The stories in the books don’t necessarily turn out the same way as the stories they reference. But when they are different, there’s usually something interesting about the difference. The myths and stories are often exploded and fragmented across several plot lines in the books and a lot of characters. So they don’t line up one to one.
And sometimes they also imply further information that is not revealed yet. For example, if a given source story relies on one character having a family relationship they don’t appear to have, maybe entertain the possibility that they have this relationship, but it’s not known to the reader (this happens a lot).
Multiple characters in Game of Thrones can correspond to different aspects of the same historical/mythological figure, and multiple historical/mythological figures can be expressed through the same Game of Thrones character.
Plots to Watch Out For
If I had to parse it out by plotline, I’d say:
The story of the political intrigue and war between the Starks and the Lannisters is the story of the British War of the Roses, between York and Lancaster. In this light, the Targaryan conquest stands in for the Norman Invasion in 1066, and Daenery’s hope of a Targaryan reconquest as the potential advent Henry Tudor, the last King of England to win the crown on the battlefield.
The story of the internal struggles in the Lannister family and of Tyrion specifically is the Orestia. Cersei is the Clytemnestra figure, furious at the sacrifice of her children, murdering her husband the king when he is incapacitated, having an extended affair under his nose, and Tyrion is an Orestes figure, pursued by the Furies and seeking out an Elektra to assist him in final vengeance.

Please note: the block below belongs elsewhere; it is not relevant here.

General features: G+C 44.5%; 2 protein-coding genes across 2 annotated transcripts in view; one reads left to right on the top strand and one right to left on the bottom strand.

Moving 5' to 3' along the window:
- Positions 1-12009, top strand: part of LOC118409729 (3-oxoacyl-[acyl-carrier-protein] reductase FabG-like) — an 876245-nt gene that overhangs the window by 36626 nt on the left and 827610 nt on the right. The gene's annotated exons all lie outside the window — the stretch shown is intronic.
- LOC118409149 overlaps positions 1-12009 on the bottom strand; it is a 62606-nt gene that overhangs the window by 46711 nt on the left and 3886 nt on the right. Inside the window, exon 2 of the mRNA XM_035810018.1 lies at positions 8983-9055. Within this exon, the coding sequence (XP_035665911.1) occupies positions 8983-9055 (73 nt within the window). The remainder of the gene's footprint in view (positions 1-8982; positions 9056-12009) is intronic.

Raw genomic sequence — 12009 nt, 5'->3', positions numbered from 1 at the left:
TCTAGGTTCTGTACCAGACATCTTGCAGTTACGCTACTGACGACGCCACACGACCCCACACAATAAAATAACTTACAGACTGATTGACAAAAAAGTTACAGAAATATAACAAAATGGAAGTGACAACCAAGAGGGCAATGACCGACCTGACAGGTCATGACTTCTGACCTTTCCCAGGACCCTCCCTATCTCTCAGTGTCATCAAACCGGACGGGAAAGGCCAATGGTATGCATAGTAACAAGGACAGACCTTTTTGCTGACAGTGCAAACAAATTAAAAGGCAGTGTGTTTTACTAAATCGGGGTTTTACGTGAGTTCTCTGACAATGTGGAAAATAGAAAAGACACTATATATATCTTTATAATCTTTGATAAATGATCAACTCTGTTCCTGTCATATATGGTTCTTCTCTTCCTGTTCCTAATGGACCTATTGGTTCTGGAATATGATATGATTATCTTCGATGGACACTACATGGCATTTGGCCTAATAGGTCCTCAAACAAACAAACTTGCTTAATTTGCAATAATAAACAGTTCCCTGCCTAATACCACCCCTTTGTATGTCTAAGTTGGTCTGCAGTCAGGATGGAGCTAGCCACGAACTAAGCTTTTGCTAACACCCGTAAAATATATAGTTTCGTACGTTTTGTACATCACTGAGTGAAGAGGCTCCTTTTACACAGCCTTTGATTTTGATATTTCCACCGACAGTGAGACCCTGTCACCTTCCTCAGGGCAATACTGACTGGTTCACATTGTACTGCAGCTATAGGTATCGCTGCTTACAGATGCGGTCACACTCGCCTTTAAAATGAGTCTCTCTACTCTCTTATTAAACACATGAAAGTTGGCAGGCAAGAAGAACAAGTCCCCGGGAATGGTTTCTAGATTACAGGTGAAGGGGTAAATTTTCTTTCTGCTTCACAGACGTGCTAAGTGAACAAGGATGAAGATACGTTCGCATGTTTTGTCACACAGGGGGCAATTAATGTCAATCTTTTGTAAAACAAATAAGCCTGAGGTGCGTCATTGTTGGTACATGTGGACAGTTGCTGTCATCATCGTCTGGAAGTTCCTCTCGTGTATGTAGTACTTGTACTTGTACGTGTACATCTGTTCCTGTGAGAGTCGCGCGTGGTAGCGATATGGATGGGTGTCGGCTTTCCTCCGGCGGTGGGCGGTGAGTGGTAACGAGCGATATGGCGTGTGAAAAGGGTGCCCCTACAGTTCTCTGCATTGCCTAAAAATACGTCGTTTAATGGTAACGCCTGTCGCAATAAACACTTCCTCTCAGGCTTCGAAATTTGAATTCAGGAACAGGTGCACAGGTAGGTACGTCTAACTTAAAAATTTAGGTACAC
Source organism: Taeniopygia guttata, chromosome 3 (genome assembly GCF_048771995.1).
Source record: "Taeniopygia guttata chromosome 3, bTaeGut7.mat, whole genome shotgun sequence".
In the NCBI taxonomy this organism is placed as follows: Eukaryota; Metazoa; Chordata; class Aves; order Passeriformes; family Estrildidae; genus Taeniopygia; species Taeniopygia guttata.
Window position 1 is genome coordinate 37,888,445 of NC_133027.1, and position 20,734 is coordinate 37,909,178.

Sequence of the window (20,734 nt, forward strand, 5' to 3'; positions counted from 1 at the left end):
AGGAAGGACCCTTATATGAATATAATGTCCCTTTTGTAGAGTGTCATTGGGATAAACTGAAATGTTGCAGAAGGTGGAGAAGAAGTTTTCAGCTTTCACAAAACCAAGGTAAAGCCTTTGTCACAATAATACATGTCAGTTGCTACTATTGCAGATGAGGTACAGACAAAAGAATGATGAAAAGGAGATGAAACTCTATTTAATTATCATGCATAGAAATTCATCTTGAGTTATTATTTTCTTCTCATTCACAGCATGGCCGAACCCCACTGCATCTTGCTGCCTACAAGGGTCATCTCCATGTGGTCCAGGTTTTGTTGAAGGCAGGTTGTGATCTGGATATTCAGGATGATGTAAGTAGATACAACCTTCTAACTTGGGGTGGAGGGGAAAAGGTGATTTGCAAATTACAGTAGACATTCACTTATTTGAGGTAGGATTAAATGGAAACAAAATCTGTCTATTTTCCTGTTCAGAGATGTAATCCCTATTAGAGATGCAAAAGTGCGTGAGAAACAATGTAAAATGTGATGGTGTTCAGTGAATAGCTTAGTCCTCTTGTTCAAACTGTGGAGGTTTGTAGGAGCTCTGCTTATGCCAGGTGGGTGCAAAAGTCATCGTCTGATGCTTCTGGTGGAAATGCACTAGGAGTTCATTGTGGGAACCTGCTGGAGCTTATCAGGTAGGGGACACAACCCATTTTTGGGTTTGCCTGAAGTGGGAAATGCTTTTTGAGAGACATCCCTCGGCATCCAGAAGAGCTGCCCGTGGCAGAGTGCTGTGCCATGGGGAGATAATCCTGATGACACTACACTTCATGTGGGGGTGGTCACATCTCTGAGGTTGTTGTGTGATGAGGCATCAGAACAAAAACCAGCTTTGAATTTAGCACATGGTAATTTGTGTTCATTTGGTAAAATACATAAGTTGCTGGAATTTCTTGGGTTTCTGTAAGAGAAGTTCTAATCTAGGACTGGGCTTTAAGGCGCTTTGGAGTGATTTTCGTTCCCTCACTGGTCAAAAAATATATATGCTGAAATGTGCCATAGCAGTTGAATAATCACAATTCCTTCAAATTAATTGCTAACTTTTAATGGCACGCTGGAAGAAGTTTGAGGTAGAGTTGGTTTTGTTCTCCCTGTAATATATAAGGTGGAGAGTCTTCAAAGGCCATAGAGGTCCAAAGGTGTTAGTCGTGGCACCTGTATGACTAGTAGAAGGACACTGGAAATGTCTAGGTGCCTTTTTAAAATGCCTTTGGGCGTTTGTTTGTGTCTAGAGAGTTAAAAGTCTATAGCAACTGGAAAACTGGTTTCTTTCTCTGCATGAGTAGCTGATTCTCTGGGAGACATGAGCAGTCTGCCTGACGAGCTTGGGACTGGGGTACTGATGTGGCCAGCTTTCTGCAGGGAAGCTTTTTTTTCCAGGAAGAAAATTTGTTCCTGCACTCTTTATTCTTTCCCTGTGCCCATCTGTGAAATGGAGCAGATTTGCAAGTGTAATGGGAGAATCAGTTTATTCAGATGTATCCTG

The story of the Night’s Watch battling the Wildlings and attempting to deal with the political situation in the North is the story of King Arthur and the Knights of the Round Table. Perhaps Stannis is an Uther Pendragon figure, as this story only seems to come into its own as he arrives at the wall. King Arthur was a bastard, and the best-known historian to write about Uther Pendragon was named Geoffrey, another name kicking around the series somewhat dissociated from its source, but still part of the vocabulary.
The story of the ultimate fate of the world, and of the Stark siblings, with the ice monsters coming from one side, and the dragons coming from the other side, and R’hllor the fire god, and the giant magical tree at the ends of the Earth with the one-eyed god who commands Ravens, is the story of the Ragnarok from Norse mythology. There’s tons of evidence of these stories kicking around in the background, but perhaps the clearest, other than Hodor (“Hodor.”), is that the name of the Norse source George R. R. Martin most likely used is the Prose Edda, and of course the first protagonist of the series is named Eddard.
The Problem with Predictions
It’s fun and popular to use literary references to make predictions about the plot of the story, and I encourage you to try it (I really like doing it). But remember that being influenced by an artist is also a process of hoping to surpass and destroy an artist. And George R. R. Martin loves to alternatively embrace and defy genre and precedent. So don’t be surprised if your analysis leads you to think events will proceed a certain way, and then he pulls the rug out from under you.
He does love doing that, as much as we love having it done to us.
Have at it: share your own thoughts on the mytho-historic referents of Game of Thrones and Song of Ice and Fire in the comments. But remember: mark spoilers clearly for events beyond the most recently-aired television episode and the corresponding point in the books, and please mark as spoilers things from the books that don’t happen in the series, but might reveal something viewers don’t know.